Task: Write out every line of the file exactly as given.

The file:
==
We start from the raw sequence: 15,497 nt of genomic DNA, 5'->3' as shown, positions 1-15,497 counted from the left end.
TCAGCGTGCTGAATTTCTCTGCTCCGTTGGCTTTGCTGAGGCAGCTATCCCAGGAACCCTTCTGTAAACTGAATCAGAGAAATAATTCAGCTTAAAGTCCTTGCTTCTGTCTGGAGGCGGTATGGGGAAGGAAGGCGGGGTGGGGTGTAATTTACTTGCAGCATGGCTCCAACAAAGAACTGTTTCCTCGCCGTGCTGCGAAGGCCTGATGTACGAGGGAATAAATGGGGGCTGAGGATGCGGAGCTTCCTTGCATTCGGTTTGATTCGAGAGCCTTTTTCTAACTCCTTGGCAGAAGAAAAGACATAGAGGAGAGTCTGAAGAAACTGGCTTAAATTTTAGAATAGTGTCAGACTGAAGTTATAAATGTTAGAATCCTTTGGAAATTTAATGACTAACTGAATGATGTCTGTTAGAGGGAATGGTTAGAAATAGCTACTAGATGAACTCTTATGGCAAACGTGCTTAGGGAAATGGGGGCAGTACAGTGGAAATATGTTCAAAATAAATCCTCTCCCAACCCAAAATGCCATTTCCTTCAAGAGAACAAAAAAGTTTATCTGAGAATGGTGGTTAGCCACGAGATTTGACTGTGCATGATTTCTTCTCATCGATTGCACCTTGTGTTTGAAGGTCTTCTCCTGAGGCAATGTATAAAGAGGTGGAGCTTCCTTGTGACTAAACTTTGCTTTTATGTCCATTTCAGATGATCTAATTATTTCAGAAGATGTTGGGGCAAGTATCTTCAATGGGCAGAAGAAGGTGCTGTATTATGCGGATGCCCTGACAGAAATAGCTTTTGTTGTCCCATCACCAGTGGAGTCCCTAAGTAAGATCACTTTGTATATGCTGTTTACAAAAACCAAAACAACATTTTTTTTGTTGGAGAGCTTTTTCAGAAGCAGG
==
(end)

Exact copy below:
We start from the raw sequence: 15,497 nt of genomic DNA, 5'->3' as shown, positions 1-15,497 counted from the left end.
TCAGCGTGCTGAATTTCTCTGCTCCGTTGGCTTTGCTGAGGCAGCTATCCCAGGAACCCTTCTGTAAACTGAATCAGAGAAATAATTCAGCTTAAAGTCCTTGCTTCTGTCTGGAGGCGGTATGGGGAAGGAAGGCGGGGTGGGGTGTAATTTACTTGCAGCATGGCTCCAACAAAGAACTGTTTCCTCGCCGTGCTGCGAAGGCCTGATGTACGAGGGAATAAATGGGGGCTGAGGATGCGGAGCTTCCTTGCATTCGGTTTGATTCGAGAGCCTTTTTCTAACTCCTTGGCAGAAGAAAAGACATAGAGGAGAGTCTGAAGAAACTGGCTTAAATTTTAGAATAGTGTCAGACTGAAGTTATAAATGTTAGAATCCTTTGGAAATTTAATGACTAACTGAATGATGTCTGTTAGAGGGAATGGTTAGAAATAGCTACTAGATGAACTCTTATGGCAAACGTGCTTAGGGAAATGGGGGCAGTACAGTGGAAATATGTTCAAAATAAATCCTCTCCCAACCCAAAATGCCATTTCCTTCAAGAGAACAAAAAAGTTTATCTGAGAATGGTGGTTAGCCACGAGATTTGACTGTGCATGATTTCTTCTCATCGATTGCACCTTGTGTTTGAAGGTCTTCTCCTGAGGCAATGTATAAAGAGGTGGAGCTTCCTTGTGACTAAACTTTGCTTTTATGTCCATTTCAGATGATCTAATTATTTCAGAAGATGTTGGGGCAAGTATCTTCAATGGGCAGAAGAAGGTGCTGTATTATGCGGATGCCCTGACAGAAATAGCTTTTGTTGTCCCATCACCAGTGGAGTCCCTAAGTAAGATCACTTTGTATATGCTGTTTACAAAAACCAAAACAACATTTTTTTTGTTGGAGAGCTTTTTCAGAAGCAGG